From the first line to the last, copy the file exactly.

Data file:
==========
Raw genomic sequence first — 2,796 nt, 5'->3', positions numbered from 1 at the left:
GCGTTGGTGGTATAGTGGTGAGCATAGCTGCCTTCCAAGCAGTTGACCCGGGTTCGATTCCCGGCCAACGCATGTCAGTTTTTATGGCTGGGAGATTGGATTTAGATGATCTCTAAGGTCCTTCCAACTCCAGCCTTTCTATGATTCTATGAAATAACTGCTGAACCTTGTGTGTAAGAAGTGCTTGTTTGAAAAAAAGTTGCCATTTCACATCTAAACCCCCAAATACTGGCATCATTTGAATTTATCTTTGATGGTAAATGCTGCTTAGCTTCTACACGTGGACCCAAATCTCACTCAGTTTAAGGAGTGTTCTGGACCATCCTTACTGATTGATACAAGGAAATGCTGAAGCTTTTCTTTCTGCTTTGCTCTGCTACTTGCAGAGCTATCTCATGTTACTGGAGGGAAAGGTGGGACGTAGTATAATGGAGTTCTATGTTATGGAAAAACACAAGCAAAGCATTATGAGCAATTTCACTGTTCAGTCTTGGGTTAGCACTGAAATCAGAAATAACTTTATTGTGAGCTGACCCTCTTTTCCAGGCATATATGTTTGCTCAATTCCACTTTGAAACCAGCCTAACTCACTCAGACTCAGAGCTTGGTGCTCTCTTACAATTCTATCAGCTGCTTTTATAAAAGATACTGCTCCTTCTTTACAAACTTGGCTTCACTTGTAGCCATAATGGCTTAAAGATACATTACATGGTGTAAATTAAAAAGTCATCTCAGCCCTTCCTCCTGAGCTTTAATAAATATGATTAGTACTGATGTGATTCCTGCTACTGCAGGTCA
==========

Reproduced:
Raw genomic sequence first — 2,796 nt, 5'->3', positions numbered from 1 at the left:
GCGTTGGTGGTATAGTGGTGAGCATAGCTGCCTTCCAAGCAGTTGACCCGGGTTCGATTCCCGGCCAACGCATGTCAGTTTTTATGGCTGGGAGATTGGATTTAGATGATCTCTAAGGTCCTTCCAACTCCAGCCTTTCTATGATTCTATGAAATAACTGCTGAACCTTGTGTGTAAGAAGTGCTTGTTTGAAAAAAAGTTGCCATTTCACATCTAAACCCCCAAATACTGGCATCATTTGAATTTATCTTTGATGGTAAATGCTGCTTAGCTTCTACACGTGGACCCAAATCTCACTCAGTTTAAGGAGTGTTCTGGACCATCCTTACTGATTGATACAAGGAAATGCTGAAGCTTTTCTTTCTGCTTTGCTCTGCTACTTGCAGAGCTATCTCATGTTACTGGAGGGAAAGGTGGGACGTAGTATAATGGAGTTCTATGTTATGGAAAAACACAAGCAAAGCATTATGAGCAATTTCACTGTTCAGTCTTGGGTTAGCACTGAAATCAGAAATAACTTTATTGTGAGCTGACCCTCTTTTCCAGGCATATATGTTTGCTCAATTCCACTTTGAAACCAGCCTAACTCACTCAGACTCAGAGCTTGGTGCTCTCTTACAATTCTATCAGCTGCTTTTATAAAAGATACTGCTCCTTCTTTACAAACTTGGCTTCACTTGTAGCCATAATGGCTTAAAGATACATTACATGGTGTAAATTAAAAAGTCATCTCAGCCCTTCCTCCTGAGCTTTAATAAATATGATTAGTACTGATGTGATTCCTGCTACTGCAGGTCA